Snow is making the Berkshires seem ancient and timeless: snow on snow on snow.
Before the big whiteout, we met on Tuesday and worked with the immediacy of the Way. That is, we let our own inquiring consciousness be the Tao, both in eyes-closed meditation and in dyadic meetings. “This is the Tao,” were the words used as verbal scaffolding to the experience.
First, we touched on the formula used in John 1:2 – thinking of it not, as in the King James Version, as “The same was in the beginning with God,” but more literally, as “This was in beginning with God.”
“This” is also this moment, this awareness, the very one by which you are reading these lines.
Holmes Welch, in his wonderful 1957 Parting of the Way, emphasizes the Taoist principle of p’u, the uncarved block or unworked wood. The Chinese character p’u is based on the character for tree. This is a piece of the tree that has not been alienated from its original nature. Sometimes p’u is just translated as simplicity. It seems of a piece with Emerson’s “Self-Reliance,” and refers to someone who regains childlike innocence and self-sameness, unswayed by self-consciousness and concern for others’ opinion. In the Taoist literature, starting with the Tao Te Ching, this is taken so far that we are enjoined to reject (Welch:) “not only ambition, but morality, law, duty, knowledge of right and wrong.” Here’s Emerson:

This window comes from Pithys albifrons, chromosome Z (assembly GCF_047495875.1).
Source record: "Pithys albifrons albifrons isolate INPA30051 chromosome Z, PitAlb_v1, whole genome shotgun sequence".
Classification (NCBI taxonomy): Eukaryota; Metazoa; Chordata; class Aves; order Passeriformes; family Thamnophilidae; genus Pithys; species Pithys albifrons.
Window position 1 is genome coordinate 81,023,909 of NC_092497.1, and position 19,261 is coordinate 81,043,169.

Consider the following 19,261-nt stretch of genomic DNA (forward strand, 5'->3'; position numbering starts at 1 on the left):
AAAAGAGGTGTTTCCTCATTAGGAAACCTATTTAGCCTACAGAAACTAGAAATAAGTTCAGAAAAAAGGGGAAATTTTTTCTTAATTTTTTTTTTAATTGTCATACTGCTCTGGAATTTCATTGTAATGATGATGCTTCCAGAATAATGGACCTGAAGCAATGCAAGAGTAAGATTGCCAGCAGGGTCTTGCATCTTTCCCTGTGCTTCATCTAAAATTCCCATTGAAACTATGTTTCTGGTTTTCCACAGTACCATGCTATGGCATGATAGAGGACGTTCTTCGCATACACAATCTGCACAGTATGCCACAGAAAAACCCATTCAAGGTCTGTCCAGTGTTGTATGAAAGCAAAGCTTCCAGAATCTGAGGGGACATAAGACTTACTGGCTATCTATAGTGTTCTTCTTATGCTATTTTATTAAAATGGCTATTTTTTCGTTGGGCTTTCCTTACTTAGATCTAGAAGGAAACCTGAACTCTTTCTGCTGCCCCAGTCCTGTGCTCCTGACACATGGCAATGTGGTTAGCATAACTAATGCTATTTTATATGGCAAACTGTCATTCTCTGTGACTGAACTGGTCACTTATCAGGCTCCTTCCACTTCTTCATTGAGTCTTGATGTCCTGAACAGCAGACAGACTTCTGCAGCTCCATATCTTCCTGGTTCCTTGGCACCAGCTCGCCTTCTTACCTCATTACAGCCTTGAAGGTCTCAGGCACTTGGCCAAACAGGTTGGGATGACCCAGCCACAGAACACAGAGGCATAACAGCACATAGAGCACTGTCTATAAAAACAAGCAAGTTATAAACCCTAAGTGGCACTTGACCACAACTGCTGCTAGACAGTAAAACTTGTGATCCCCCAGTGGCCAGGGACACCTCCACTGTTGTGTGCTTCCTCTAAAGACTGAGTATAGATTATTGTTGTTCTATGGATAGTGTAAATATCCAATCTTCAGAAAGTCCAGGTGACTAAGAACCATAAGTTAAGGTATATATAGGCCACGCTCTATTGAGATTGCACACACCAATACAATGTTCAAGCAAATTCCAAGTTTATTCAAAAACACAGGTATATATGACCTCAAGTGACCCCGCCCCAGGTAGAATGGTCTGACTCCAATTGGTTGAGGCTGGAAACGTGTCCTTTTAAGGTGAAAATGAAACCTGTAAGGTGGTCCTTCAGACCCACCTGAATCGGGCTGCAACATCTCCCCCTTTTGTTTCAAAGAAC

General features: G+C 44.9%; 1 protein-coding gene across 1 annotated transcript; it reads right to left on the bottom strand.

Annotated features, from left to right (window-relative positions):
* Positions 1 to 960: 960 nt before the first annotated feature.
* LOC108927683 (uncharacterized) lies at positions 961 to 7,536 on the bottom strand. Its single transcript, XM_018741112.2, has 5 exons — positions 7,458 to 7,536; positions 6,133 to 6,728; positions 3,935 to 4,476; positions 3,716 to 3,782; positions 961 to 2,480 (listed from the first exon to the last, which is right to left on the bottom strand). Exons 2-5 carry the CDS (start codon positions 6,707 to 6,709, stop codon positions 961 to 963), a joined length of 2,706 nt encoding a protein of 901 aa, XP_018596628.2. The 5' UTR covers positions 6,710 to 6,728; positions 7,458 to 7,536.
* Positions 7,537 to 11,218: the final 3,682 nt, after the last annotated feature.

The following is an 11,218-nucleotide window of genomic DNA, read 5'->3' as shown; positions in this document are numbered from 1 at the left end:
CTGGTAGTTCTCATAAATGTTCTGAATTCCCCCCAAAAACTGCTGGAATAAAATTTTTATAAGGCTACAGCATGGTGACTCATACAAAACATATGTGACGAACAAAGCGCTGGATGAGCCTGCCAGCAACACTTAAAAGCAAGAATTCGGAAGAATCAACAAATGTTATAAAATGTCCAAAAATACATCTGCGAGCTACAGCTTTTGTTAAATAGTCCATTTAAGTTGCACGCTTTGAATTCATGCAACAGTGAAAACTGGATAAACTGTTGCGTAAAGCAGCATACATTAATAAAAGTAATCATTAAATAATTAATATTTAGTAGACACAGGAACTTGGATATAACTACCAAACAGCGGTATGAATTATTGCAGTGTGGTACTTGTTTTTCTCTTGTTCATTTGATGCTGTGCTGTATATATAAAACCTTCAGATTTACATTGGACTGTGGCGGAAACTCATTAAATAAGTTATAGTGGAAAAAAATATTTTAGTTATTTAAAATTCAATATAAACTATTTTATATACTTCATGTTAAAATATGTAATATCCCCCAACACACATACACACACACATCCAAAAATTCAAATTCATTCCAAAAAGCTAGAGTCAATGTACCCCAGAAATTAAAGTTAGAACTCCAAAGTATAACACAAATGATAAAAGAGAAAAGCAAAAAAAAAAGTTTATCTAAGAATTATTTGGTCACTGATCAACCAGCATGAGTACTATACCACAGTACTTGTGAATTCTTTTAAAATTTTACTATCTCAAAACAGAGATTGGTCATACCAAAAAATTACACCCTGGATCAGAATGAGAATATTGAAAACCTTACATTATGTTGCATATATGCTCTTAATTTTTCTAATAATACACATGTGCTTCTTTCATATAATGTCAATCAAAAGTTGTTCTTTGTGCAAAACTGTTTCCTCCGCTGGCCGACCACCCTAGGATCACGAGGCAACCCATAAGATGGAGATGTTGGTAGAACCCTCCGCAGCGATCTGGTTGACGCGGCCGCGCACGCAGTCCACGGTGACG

I would write on the lintels of the door-post, Whim. I hope it is somewhat better than whim at last, but we cannot spend the day in explanation.
He will act after his own true and free impulse, uncarved by worry, by planning, by rules, or by social anxiety. The person in touch with her original nature will act from what seems like whim.
How to regain this original childlike nature in adulthood as our second, unnatural, achieved innocence? Not by some big effort.
All blessings to all,